PRMT4 overexpression promotes the proliferation, migration, and invasion of HCC cells

Due to the close correlation between PRMT4 upregulation and tumor size and microvascular invasion, the aforementioned clinical observations encouraged us to investigate the biological function of PRMT4 in HCC cells, including its effects on proliferation, migration, and invasion. First, we exogenously overexpressed PRMT4 in YY-8103 cells, which showed relatively low expression levels of exogenous PRMT4 (Figure 2A). Then, we explored the effect of exogenous PRMT4 overexpression on cellular growth using CCK-8 and crystal violet assays. Indeed, the CCK-8 assay showed that the absorbance values of the YY-8103 cells after transfection with PRMT4 overexpression vectors were significantly higher than those of the vector controls (P < 0.01, Figure 2B). Furthermore, our results showed that high PRMT4 expression markedly induced the proliferation and colony formation of YY-8103 cells (P < 0.01, Figure 2B-D). Moreover, Transwell assays demonstrated that high PRMT4 expression remarkably increased the migration and invasion capabilities of YY-8103 cells (all P < 0.001, Figure 2E and F). Taken together, the results above indicated that PRMT4 overexpression induced the proliferation, migration and invasion of HCC cell lines.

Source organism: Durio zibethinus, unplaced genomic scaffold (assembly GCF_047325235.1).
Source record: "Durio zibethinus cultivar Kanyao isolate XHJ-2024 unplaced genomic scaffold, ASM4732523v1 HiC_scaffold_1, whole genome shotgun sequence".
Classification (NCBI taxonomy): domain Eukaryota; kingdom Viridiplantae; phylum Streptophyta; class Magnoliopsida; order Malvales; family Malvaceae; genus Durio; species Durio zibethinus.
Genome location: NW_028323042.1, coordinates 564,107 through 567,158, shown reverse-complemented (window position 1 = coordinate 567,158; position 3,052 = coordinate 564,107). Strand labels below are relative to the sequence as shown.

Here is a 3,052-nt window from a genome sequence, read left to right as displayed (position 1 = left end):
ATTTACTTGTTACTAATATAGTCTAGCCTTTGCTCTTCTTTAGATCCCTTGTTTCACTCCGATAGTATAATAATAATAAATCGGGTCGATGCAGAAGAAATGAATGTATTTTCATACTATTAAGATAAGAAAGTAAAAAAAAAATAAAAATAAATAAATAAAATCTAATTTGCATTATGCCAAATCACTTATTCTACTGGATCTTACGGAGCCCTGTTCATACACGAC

Table 1 

Relationship between the PRMT4 expression and the clinicopathologic features of HCC.

VariablesTotal (n=140)PRMT4 expression, n (%)P-value
Low (n=70)High (n=70)
Sex0.421
Male10856 (80.0)52 (74.3)
Female3214 (20.0)18 (25.7)
Age, year0.608
<605931 (44.3)28 (40.0)
≥608139 (55.7)42 (60.0)